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What do farmers do with livestock in the winter?

Thanks!

  • science - ,

    That depends on where.
    Around here (Massachusetts and North), cattle generally are in the barn in the winter. However further south and west, they may winter over outside, particularly if of a tough breed. One problem is that they may have trouble reaching feed through deep snow. Perhaps you have seen pictures of airplanes and helicopters dropping bales of hay to them when the snow is much deeper than expected. When you get enough south so there is little or no snow, why worry?

  • science - ,

    What about the midwest states?

    How do the farmers make a living in winter if all the crops are snowed over and the livestock have to stay inside? What do they do?

  • science - ,

    In the midwest states, farmers depend upon the harvesting of their crops or livestock to make a living. Many small farmers also have other part time jobs.

    During the winter, they still have to feed and care for the livestock, repair buildings, fences, machinery, and do their planning and bookkeeping.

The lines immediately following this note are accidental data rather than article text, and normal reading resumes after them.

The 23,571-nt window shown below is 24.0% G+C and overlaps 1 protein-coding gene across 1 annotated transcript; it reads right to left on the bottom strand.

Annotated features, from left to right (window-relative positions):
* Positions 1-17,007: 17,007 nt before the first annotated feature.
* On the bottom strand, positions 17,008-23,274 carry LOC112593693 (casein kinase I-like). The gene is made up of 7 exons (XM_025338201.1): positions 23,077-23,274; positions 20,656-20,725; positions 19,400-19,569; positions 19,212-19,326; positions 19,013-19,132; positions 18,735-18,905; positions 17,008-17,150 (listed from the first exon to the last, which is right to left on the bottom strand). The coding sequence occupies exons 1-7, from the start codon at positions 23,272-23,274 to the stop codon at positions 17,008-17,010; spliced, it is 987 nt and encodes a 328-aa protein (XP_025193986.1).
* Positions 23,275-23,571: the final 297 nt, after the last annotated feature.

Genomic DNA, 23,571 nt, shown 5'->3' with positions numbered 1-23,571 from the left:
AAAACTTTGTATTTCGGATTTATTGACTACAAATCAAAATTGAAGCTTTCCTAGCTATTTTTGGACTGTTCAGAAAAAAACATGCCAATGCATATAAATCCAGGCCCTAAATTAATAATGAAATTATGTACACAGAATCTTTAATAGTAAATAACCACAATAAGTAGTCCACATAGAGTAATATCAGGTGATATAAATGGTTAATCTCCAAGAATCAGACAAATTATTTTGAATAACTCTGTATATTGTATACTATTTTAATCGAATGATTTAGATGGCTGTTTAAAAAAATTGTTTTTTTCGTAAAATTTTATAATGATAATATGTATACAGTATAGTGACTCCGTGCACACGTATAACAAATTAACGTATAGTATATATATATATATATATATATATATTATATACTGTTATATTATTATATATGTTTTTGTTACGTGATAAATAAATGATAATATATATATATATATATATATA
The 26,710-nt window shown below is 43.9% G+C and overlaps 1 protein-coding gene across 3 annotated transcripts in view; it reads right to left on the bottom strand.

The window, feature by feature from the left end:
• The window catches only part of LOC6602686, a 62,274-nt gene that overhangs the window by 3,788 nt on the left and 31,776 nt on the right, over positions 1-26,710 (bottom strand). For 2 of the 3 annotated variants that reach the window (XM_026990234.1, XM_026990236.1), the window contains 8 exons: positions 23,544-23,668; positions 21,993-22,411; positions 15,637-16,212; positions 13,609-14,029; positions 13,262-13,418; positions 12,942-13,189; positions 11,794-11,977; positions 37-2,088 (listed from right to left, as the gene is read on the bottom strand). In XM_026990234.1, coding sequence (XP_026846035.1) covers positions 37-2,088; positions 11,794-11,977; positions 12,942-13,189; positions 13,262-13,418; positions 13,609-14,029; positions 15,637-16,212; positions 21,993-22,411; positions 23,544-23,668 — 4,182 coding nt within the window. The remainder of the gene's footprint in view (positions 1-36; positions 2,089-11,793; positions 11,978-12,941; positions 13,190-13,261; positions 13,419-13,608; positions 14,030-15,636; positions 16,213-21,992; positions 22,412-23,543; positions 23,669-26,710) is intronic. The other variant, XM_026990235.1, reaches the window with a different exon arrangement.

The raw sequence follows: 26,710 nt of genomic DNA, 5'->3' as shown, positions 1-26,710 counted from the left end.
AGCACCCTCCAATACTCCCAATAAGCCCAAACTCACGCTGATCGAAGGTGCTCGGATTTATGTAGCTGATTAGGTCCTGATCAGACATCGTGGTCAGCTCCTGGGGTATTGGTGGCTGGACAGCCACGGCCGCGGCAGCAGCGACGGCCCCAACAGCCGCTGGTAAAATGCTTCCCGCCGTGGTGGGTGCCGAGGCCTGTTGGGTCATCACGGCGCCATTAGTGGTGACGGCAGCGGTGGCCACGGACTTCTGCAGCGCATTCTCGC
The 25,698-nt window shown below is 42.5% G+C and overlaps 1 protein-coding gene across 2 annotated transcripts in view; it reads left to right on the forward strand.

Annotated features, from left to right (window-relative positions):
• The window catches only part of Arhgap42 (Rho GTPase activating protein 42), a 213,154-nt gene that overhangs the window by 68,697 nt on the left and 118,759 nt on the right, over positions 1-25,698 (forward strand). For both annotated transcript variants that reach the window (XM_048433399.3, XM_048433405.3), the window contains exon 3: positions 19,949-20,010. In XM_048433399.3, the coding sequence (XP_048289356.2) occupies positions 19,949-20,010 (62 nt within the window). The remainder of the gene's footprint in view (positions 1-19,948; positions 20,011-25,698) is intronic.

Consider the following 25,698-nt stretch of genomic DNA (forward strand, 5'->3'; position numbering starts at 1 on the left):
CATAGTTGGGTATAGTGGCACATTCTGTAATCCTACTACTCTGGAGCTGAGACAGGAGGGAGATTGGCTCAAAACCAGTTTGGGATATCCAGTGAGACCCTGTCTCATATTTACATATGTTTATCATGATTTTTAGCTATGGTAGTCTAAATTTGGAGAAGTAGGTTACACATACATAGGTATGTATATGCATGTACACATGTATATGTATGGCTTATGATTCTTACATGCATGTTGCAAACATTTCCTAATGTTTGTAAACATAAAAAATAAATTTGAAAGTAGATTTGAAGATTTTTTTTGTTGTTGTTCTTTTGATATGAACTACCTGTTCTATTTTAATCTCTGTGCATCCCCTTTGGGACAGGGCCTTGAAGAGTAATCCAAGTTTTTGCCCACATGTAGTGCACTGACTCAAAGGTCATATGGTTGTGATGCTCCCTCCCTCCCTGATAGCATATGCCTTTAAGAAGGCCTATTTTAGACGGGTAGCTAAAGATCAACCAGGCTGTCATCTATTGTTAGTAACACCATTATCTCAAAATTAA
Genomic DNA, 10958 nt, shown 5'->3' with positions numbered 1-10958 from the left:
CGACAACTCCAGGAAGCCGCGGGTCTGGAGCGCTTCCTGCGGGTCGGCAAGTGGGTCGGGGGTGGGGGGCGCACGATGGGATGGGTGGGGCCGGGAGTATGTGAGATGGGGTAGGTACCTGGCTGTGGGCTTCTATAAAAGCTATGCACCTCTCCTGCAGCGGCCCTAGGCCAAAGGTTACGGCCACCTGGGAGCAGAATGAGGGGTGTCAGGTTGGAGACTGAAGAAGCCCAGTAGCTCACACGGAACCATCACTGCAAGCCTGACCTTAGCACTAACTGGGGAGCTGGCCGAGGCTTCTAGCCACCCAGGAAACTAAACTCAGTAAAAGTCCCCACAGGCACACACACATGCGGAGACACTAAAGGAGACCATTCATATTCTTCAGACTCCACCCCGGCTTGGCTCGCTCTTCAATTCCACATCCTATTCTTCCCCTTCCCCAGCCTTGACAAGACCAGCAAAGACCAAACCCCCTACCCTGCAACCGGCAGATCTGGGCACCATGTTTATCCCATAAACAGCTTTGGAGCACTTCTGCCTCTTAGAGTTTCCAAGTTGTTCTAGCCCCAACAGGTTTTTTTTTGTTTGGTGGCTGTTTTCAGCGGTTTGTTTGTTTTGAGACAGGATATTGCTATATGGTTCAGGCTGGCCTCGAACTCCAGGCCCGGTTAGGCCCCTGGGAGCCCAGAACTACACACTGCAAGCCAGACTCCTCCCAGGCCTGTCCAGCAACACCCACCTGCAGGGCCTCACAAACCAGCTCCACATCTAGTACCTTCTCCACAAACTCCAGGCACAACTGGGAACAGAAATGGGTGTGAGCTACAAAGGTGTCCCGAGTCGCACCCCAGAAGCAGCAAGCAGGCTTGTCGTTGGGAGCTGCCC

• science - ,

    You make little money shipping wheat when the snow is deep. Farming is a seasonal business. Traditionally one borrows money in the spring to plant crops, and pays it back at harvest time in the fall. There are all kinds of more sophisticated ways to make money ahead, such as selling futures on your corn crop. You sell your anticipated corn to a buyer on what is called a "commodities exchange" (look that up on google or other search engine.) The buyer then owns a certain amount of your future crop and has paid you for it. If your crop is bigger than that, you will have more to sell in the fall. If your crop is smaller due to bad weather or whatever, you will have to borrow corn to pay the person who has already bought your corn before it is grown. Therefore you should not sell more corn futures than you expect to grow in general.
    If you run a dairy farm, the cows give milk in the barn. Other livestock may also do fine in the barn. In any case there is plenty to do feeding and tending them. (Manure for example, and babies)
    By the way, there are also commodity futures on cattle, hogs (the notorious pork bellies) etc, so a farmer can make money on crops and livestock that will not be ready to ship until later, but always with the risk of not being able to deliver on the delivery date.
    Even if a farmer only grows crops and no animals, there is a lot of work maintaining a farm and equipment. Also some farmers take other full or part time jobs in the winter.

  • science - ,

    thank you

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